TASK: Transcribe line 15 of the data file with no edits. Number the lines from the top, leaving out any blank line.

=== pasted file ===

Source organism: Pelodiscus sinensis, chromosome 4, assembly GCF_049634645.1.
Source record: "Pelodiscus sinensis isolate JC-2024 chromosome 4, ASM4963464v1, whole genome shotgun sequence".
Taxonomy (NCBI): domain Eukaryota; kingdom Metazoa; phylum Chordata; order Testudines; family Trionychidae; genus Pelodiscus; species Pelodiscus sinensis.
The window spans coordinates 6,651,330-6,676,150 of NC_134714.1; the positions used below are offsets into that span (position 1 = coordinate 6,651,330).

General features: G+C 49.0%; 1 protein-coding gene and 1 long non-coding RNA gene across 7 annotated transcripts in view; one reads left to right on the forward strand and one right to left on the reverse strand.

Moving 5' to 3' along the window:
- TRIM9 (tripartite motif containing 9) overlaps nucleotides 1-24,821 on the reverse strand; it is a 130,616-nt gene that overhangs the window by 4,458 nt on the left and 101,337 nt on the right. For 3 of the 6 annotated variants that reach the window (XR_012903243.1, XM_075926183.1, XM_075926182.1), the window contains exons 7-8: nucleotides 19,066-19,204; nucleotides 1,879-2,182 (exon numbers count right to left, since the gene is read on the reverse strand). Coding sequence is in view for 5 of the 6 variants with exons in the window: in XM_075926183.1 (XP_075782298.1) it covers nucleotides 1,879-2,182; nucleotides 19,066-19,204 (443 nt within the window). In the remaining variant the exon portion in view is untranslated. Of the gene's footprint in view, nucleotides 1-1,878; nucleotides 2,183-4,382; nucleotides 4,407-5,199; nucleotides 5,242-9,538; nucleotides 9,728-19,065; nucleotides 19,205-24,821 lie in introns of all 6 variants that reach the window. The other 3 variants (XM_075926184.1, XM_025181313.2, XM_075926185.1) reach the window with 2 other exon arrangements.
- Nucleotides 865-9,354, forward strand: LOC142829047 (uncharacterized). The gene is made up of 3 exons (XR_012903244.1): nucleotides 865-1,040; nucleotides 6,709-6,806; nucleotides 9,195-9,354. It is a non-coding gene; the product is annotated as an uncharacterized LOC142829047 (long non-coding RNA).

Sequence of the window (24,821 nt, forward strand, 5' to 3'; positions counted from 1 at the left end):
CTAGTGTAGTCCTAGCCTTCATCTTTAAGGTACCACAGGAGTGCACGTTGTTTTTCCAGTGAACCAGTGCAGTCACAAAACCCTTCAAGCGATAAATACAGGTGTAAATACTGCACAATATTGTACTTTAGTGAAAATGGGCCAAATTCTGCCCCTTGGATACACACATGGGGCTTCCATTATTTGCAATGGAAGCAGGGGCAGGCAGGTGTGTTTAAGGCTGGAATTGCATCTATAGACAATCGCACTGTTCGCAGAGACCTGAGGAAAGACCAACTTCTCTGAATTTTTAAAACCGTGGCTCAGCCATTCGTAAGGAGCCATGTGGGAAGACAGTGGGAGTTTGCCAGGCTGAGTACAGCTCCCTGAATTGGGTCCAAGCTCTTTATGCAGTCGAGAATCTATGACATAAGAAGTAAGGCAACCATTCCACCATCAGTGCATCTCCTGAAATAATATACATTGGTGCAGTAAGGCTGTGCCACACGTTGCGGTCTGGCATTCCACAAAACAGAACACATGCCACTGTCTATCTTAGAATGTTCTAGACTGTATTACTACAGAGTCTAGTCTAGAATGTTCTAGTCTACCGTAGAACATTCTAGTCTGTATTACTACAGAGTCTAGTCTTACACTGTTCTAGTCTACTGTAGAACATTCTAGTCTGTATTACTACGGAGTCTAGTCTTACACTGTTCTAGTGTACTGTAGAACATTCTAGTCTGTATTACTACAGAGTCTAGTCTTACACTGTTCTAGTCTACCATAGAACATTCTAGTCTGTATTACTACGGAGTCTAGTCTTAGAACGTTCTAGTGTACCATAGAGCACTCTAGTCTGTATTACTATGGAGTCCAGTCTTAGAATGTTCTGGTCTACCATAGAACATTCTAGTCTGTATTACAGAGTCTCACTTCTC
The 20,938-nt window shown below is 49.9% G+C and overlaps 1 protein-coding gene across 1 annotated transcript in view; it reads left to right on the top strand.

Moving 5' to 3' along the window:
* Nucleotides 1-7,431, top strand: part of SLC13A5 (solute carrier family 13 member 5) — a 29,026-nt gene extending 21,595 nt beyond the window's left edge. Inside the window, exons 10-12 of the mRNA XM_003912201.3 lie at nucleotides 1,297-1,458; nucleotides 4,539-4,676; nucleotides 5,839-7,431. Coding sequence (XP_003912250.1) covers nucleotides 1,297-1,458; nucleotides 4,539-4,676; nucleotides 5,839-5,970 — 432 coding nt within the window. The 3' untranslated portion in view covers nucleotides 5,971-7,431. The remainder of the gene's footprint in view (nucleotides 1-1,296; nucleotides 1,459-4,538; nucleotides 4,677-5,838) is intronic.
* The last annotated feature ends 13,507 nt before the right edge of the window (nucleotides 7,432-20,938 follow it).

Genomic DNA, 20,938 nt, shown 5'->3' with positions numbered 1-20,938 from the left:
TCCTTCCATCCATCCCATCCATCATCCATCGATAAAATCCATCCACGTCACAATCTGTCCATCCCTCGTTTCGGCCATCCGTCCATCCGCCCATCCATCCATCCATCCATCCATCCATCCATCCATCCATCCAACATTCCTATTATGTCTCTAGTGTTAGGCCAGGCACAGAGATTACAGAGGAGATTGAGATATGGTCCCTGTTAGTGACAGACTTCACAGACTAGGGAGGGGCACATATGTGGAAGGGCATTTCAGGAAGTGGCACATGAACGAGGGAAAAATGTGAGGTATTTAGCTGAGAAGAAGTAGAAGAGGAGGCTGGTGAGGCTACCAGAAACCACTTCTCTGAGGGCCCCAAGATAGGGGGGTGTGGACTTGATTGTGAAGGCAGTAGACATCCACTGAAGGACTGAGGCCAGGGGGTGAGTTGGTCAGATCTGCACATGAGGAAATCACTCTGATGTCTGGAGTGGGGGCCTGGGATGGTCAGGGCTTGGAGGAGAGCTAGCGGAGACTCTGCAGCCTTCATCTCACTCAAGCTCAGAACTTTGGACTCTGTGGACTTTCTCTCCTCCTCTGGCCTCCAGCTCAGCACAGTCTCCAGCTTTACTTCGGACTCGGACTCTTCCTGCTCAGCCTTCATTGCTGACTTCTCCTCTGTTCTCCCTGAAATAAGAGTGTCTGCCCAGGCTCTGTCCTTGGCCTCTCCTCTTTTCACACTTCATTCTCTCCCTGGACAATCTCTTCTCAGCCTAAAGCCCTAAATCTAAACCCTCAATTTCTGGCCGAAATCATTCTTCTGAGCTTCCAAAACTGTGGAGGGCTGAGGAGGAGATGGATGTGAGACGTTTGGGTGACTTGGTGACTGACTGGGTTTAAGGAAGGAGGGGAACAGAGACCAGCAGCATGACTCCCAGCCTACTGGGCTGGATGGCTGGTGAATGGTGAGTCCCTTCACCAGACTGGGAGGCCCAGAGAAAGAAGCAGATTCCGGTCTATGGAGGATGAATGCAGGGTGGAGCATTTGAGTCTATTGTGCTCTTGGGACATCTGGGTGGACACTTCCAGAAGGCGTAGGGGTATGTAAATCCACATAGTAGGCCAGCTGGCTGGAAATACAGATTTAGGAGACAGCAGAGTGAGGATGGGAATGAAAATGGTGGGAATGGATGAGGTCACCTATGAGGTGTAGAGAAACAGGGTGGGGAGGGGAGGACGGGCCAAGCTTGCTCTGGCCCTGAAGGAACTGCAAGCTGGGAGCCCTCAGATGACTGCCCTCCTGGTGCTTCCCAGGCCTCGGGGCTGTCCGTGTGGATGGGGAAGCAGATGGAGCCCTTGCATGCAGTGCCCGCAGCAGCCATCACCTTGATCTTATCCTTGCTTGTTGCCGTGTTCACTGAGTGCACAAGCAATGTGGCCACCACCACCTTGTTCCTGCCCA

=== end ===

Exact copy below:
Genomic DNA, 20,938 nt, shown 5'->3' with positions numbered 1-20,938 from the left: